Pastel colours are often associated with calm, peace or a sense of ease. Colour theory tells us that the soft hues are defined by two main factors: high luminosity and a low level of saturation. In popular culture, film stills from Wes Anderson’s Grand Budapest Hotel (2014), for example, might spring to mind, or the much-photographed La Muralla Roja in Spain. In 2015, so-called “Millennial Pink” was on the rise, with Rose Quartz becoming Pantone’s next colour of the year. Now, Dulux forecasts a comeback: in 2023, soft blue and lilac are predicted to trend alongside emerald green, warm yellow and playful pink and purple.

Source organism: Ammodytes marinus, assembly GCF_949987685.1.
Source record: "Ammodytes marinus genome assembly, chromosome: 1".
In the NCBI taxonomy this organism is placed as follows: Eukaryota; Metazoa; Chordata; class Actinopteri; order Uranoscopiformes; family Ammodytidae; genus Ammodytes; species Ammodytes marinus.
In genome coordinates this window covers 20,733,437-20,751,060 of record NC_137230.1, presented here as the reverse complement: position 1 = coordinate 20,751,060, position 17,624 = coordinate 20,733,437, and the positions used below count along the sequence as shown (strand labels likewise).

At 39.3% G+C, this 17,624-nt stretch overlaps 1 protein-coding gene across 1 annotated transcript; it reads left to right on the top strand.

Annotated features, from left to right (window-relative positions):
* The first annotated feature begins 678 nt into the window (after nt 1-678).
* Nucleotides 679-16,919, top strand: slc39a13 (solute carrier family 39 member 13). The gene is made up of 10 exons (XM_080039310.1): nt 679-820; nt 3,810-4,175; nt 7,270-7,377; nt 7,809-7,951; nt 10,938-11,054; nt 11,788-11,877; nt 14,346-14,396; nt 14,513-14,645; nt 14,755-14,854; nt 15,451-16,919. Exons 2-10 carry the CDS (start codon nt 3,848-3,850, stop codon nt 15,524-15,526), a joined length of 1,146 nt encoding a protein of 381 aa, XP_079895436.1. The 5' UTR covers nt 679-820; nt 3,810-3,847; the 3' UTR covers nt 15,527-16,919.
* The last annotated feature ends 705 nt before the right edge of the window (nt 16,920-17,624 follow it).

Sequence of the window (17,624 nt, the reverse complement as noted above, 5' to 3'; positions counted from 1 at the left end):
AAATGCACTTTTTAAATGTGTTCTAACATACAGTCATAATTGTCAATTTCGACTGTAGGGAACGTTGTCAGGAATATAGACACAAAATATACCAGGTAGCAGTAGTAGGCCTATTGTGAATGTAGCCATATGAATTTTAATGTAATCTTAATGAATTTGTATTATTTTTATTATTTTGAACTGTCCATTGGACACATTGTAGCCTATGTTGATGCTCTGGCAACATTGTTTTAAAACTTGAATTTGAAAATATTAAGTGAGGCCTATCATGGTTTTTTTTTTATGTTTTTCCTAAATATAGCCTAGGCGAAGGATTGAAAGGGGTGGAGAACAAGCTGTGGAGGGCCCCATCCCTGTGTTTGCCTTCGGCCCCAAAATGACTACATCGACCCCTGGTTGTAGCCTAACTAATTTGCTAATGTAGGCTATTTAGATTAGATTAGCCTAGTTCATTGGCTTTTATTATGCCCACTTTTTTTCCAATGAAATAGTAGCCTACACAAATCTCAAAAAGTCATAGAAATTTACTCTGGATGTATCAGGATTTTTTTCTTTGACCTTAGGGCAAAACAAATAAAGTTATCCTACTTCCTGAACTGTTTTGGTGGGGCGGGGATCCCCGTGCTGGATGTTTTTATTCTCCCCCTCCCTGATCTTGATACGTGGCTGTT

Teresa Freitas (b.1990) is a Portuguese photographer whose soft yet vibrant images experiment with the psychology of pastels. “My work lies in how colour can play with our perception of place,” Freitas writes in the foreword to her new book, published by Setanta. “The basic act of responding to colour – and its natural spontaneity – is what compels me to photograph.” Freitas’ signature aesthetic is built not only around pleasing palettes, but also visual contrasts and paradoxes. Sun-drenched buildings and verdant green bushes, for example, are pierced by sharp blood reds – traditionally seen as a symbol of danger. These colour relationships are arranged during both pre- and post-production stages; the result turns everyday places into something unfamiliar and otherworldly, as if seen through tinted glasses.
All images courtesy Teresa Freitas and Setanta Books.